December 02, 2010

P.S. They'll Lie About Everything

At the end of July, in the first part of my series about WikiLeaks, I discussed the specific manner in which WikiLeaks releases material it has been provided. It is crucial to appreciate the significance of the two-pronged method of release WikiLeaks utilizes.

One of the articles I excerpted noted (this concerned the Afghanistan documents, but the approach is the same for all of WikiLeaks' major releases in recent months):
In joining up with the Guardian, the New York Times and Der Spiegel to release the Afghan war logs, Wikileaks has sought to combine the impact of front-page news and analytic skills of specialist reporters with the radical transparency of publishing thousands of original documents.
I also referred to an unusually valuable article by Jay Rosen, who teased out this issue still more:
5. And just as government doesn’t know what to make of Wikileaks (“we’re gonna hunt you down/hey, you didn’t contact us!”) the traditional press isn’t used to this, either. As Glenn Thrush noted on
The WikiLeaks report presented a unique dilemma to the three papers given advance copies of the 92,000 reports included in the Afghan war logs — the New York Times, Germany’s Der Speigel and the UK’s Guardian.

The editors couldn’t verify the source of the reports — as they would have done if their own staffers had obtained them — and they couldn’t stop WikiLeaks from posting it, whether they wrote about it or not.

So they were basically left with proving veracity through official sources and picking through the pile for the bits that seemed to be the most truthful.
Notice how effective this combination is. The information is released in two forms: vetted and narrated to gain old media cred, and released online in full text, Internet-style, which corrects for any timidity or blind spot the editors at Der Spiegel, The Times or the Guardian may show.
Given the impact of WikiLeaks' releases during the intervening months, I emphatically repeat my evaluation of this strategy: it is bloody brilliant.

In terms of the issue I want to focus on here, note again that, in addition to releasing the documents to a small number of newspapers (the "old media"), WikiLeaks also releases the original material online.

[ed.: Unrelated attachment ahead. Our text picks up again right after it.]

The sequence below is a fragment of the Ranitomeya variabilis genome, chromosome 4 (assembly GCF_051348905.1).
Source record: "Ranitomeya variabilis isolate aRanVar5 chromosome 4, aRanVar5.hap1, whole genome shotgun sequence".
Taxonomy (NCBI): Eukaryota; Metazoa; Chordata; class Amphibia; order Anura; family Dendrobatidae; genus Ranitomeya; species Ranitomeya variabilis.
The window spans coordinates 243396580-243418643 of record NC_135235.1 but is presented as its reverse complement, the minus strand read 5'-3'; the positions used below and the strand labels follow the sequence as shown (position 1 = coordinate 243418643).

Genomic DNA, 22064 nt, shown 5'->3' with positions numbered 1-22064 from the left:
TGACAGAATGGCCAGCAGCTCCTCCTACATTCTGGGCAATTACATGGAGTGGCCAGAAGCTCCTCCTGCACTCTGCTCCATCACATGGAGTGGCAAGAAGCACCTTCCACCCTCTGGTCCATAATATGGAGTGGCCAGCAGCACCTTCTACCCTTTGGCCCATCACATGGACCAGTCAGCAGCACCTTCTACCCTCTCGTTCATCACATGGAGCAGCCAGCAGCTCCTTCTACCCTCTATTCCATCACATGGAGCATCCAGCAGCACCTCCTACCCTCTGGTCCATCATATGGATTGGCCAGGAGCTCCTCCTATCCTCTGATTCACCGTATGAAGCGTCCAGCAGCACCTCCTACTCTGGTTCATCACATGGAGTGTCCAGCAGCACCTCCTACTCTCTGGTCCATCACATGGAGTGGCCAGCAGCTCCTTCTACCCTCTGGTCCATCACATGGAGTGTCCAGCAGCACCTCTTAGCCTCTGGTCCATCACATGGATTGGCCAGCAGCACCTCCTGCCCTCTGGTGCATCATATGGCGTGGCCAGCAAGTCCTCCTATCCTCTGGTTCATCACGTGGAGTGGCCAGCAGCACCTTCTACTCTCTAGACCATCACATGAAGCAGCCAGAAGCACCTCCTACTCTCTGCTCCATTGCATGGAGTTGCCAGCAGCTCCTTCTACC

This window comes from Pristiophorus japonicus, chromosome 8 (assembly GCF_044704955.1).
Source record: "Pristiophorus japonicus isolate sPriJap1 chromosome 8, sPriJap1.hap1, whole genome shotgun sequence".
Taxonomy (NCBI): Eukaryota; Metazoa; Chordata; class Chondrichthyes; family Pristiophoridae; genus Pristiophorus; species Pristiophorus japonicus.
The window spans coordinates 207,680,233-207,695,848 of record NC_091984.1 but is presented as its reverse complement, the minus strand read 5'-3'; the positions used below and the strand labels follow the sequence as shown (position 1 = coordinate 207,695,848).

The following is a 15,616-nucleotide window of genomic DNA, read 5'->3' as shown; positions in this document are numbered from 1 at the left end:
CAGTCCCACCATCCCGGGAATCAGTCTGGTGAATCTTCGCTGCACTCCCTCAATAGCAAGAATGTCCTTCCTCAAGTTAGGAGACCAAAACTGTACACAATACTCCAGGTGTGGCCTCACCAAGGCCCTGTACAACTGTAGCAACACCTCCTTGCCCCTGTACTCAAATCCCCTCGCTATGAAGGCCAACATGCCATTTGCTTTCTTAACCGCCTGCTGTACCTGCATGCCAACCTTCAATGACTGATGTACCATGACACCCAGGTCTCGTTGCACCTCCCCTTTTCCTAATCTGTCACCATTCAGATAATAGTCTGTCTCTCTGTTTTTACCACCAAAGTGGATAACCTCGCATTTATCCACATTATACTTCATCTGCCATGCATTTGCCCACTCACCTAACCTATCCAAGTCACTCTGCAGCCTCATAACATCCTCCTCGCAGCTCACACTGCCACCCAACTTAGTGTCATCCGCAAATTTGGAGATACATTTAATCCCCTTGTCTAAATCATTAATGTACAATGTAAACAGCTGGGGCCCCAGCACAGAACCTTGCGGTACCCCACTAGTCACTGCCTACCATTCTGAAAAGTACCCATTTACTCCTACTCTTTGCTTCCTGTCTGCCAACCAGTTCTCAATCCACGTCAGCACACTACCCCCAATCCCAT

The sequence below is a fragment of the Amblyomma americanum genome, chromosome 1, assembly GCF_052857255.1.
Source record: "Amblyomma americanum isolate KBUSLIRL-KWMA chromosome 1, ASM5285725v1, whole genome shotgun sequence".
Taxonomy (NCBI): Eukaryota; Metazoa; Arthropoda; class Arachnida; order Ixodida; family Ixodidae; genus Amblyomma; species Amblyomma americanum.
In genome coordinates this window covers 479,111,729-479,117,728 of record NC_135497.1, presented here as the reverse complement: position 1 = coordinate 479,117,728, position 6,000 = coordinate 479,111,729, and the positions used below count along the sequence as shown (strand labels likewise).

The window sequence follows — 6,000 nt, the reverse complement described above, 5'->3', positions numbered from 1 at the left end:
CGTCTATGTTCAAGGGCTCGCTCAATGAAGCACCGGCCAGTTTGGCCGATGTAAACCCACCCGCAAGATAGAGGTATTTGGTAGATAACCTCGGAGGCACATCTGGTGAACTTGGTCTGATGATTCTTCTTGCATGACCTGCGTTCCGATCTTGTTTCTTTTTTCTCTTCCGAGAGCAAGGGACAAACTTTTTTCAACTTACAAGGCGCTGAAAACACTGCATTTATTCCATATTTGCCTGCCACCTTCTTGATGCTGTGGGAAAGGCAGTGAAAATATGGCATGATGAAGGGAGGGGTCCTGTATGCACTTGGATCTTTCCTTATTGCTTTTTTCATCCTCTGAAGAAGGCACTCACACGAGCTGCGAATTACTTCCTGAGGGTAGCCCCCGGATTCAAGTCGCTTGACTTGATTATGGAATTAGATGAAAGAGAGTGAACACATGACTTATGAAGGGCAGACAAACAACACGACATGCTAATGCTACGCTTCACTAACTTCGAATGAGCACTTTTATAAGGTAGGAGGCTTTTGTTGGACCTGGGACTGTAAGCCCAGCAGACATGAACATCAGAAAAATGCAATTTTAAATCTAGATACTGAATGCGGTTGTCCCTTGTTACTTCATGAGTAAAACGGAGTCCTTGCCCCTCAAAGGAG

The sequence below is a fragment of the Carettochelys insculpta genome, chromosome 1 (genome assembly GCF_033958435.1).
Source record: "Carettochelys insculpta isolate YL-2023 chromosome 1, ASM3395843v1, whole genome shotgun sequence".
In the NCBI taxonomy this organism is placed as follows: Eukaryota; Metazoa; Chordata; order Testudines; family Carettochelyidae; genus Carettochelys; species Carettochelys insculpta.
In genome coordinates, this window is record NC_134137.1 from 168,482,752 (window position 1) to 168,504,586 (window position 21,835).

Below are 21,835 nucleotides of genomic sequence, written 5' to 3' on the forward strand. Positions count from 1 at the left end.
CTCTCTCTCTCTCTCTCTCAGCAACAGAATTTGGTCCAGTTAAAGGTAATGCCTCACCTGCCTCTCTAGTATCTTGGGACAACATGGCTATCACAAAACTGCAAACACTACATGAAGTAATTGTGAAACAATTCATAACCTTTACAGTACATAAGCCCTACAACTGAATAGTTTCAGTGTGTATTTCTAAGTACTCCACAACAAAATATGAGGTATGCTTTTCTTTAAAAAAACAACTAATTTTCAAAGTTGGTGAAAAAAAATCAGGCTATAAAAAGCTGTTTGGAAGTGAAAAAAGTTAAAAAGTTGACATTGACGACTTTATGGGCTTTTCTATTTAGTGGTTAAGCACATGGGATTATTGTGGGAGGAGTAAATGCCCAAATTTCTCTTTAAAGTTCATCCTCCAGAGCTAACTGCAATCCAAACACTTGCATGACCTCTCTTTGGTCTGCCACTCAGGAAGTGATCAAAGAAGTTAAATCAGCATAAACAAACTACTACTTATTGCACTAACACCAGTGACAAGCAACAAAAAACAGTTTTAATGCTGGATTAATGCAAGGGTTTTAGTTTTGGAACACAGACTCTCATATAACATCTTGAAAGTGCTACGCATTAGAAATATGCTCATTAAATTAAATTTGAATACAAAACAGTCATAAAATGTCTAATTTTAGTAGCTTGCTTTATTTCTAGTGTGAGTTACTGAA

It turns out, entirely unsurprisingly to those people who understand how this deadly game works, that the availability of the original material is critical. It also turns out that very, very few people are honest about what's in that material.

Enter Gareth Porter, who has consulted the original document relating to a U.S. claim that has delighted the warmongers. Porter writes:
A diplomatic cable from last February released by Wikileaks provides a detailed account of how Russian specialists on the Iranian ballistic missile program refuted the U.S. suggestion that Iran has missiles that could target European capitals or intends to develop such a capability.

In fact, the Russians challenged the very existence of the mystery missile the U.S. claims Iran acquired from North Korea.

But readers of the two leading U.S. newspapers never learned those key facts about the document.

The New York Times and Washington Post reported only that the United States believed Iran had acquired such missiles - supposedly called the BM-25 - from North Korea. Neither newspaper reported the detailed Russian refutation of the U.S. view on the issue or the lack of hard evidence for the BM-25 from the U.S. side.

The Times, which had obtained the diplomatic cables not from Wikileaks but from The Guardian, according to a Washington Post story Monday, did not publish the text of the cable.

The Times story said the newspaper had made the decision not to publish "at the request of the Obama administration". That meant that its readers could not compare the highly- distorted account of the document in the Times story against the original document without searching the Wikileaks website.

As a result, a key Wikileaks document which should have resulted in stories calling into question the thrust of the Obama administration's ballistic missile defense policy in Europe based on an alleged Iranian missile threat has instead produced a spate of stories buttressing anti-Iran hysteria.
Porter offers more detail, and I suggest you read it.

Those who have read my last two posts can see how this connects to one of my ongoing arguments about those who lead and direct the American Empire and their method of operation: